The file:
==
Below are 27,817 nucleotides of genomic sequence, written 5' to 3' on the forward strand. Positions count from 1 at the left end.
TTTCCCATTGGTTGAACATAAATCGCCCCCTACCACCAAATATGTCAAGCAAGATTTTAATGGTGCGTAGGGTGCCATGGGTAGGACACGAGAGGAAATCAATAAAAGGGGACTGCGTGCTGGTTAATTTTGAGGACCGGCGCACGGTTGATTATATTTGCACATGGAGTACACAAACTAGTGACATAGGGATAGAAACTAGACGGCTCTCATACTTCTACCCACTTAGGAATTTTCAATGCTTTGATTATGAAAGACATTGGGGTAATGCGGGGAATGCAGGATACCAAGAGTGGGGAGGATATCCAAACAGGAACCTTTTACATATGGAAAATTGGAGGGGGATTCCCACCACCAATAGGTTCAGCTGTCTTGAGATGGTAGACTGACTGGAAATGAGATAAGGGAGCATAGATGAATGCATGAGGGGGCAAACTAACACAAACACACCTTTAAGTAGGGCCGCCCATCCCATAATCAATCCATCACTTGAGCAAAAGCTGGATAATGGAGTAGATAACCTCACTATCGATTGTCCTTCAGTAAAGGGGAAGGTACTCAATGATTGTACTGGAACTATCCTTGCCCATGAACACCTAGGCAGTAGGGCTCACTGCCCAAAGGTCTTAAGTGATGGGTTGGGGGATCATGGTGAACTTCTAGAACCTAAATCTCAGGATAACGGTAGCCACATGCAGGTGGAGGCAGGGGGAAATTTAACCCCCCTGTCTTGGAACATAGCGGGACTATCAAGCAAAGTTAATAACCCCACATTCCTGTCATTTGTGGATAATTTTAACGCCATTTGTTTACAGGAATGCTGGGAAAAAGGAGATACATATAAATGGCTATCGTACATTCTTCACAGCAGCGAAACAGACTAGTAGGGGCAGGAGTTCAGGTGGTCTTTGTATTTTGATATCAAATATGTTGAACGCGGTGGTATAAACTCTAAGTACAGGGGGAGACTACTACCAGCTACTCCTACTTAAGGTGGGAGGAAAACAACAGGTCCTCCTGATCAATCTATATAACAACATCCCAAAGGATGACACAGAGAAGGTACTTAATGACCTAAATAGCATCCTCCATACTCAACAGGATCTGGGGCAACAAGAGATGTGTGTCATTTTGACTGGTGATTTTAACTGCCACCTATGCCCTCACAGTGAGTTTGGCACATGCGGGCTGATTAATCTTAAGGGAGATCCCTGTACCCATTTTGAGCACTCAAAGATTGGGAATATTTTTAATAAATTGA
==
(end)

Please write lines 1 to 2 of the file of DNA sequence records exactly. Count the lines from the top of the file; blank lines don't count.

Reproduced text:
Below are 27,817 nucleotides of genomic sequence, written 5' to 3' on the forward strand. Positions count from 1 at the left end.
TTTCCCATTGGTTGAACATAAATCGCCCCCTACCACCAAATATGTCAAGCAAGATTTTAATGGTGCGTAGGGTGCCATGGGTAGGACACGAGAGGAAATCAATAAAAGGGGACTGCGTGCTGGTTAATTTTGAGGACCGGCGCACGGTTGATTATATTTGCACATGGAGTACACAAACTAGTGACATAGGGATAGAAACTAGACGGCTCTCATACTTCTACCCACTTAGGAATTTTCAATGCTTTGATTATGAAAGACATTGGGGTAATGCGGGGAATGCAGGATACCAAGAGTGGGGAGGATATCCAAACAGGAACCTTTTACATATGGAAAATTGGAGGGGGATTCCCACCACCAATAGGTTCAGCTGTCTTGAGATGGTAGACTGACTGGAAATGAGATAAGGGAGCATAGATGAATGCATGAGGGGGCAAACTAACACAAACACACCTTTAAGTAGGGCCGCCCATCCCATAATCAATCCATCACTTGAGCAAAAGCTGGATAATGGAGTAGATAACCTCACTATCGATTGTCCTTCAGTAAAGGGGAAGGTACTCAATGATTGTACTGGAACTATCCTTGCCCATGAACACCTAGGCAGTAGGGCTCACTGCCCAAAGGTCTTAAGTGATGGGTTGGGGGATCATGGTGAACTTCTAGAACCTAAATCTCAGGATAACGGTAGCCACATGCAGGTGGAGGCAGGGGGAAATTTAACCCCCCTGTCTTGGAACATAGCGGGACTATCAAGCAAAGTTAATAACCCCACATTCCTGTCATTTGTGGATAATTTTAACGCCATTTGTTTACAGGAATGCTGGGAAAAAGGAGATACATATAAATGGCTATCGTACATTCTTCACAGCAGCGAAACAGACTAGTAGGGGCAGGAGTTCAGGTGGTCTTTGTATTTTGATATCAAATATGTTGAACGCGGTGGTATAAACTCTAAGTACAGGGGGAGACTACTACCAGCTACTCCTACTTAAGGTGGGAGGAAAACAACAGGTCCTCCTGATCAATCTATATAACAACATCCCAAAGGATGACACAGAGAAGGTACTTAATGACCTAAATAGCATCCTCCATACTCAACAGGATCTGGGGCAACAAGAGATGTGTGTCATTTTGACTGGTGATTTTAACTGCCACCTATGCCCTCACAGTGAGTTTGGCACATGCGGGCTGATTAATCTTAAGGGAGATCCCTGTACCCATTTTGAGCACTCAAAGATTGGGAATATTTTTAATAAATTGA